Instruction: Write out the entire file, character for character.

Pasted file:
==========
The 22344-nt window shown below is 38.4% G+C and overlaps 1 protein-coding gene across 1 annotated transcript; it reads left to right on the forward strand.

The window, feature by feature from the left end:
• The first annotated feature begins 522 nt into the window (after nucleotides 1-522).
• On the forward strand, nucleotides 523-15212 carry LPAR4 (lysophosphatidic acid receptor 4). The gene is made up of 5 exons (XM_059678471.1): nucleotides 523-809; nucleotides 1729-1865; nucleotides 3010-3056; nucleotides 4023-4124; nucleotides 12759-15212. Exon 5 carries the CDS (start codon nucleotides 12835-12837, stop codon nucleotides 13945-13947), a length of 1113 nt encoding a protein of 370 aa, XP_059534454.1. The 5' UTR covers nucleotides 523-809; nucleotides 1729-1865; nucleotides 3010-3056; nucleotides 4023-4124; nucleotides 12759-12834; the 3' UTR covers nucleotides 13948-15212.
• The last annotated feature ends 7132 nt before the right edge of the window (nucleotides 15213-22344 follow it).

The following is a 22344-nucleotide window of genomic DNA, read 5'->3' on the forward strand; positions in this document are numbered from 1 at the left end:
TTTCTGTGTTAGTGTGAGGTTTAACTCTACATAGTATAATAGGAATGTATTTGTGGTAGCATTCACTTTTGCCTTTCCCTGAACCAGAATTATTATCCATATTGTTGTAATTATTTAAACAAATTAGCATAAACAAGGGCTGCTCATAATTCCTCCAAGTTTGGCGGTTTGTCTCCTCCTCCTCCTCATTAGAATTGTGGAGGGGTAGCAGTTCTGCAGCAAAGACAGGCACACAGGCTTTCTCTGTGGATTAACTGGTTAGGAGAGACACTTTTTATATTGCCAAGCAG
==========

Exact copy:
The 22344-nt window shown below is 38.4% G+C and overlaps 1 protein-coding gene across 1 annotated transcript; it reads left to right on the forward strand.

The window, feature by feature from the left end:
• The first annotated feature begins 522 nt into the window (after nucleotides 1-522).
• On the forward strand, nucleotides 523-15212 carry LPAR4 (lysophosphatidic acid receptor 4). The gene is made up of 5 exons (XM_059678471.1): nucleotides 523-809; nucleotides 1729-1865; nucleotides 3010-3056; nucleotides 4023-4124; nucleotides 12759-15212. Exon 5 carries the CDS (start codon nucleotides 12835-12837, stop codon nucleotides 13945-13947), a length of 1113 nt encoding a protein of 370 aa, XP_059534454.1. The 5' UTR covers nucleotides 523-809; nucleotides 1729-1865; nucleotides 3010-3056; nucleotides 4023-4124; nucleotides 12759-12834; the 3' UTR covers nucleotides 13948-15212.
• The last annotated feature ends 7132 nt before the right edge of the window (nucleotides 15213-22344 follow it).

The following is a 22344-nucleotide window of genomic DNA, read 5'->3' on the forward strand; positions in this document are numbered from 1 at the left end:
TTTCTGTGTTAGTGTGAGGTTTAACTCTACATAGTATAATAGGAATGTATTTGTGGTAGCATTCACTTTTGCCTTTCCCTGAACCAGAATTATTATCCATATTGTTGTAATTATTTAAACAAATTAGCATAAACAAGGGCTGCTCATAATTCCTCCAAGTTTGGCGGTTTGTCTCCTCCTCCTCCTCATTAGAATTGTGGAGGGGTAGCAGTTCTGCAGCAAAGACAGGCACACAGGCTTTCTCTGTGGATTAACTGGTTAGGAGAGACACTTTTTATATTGCCAAGCAG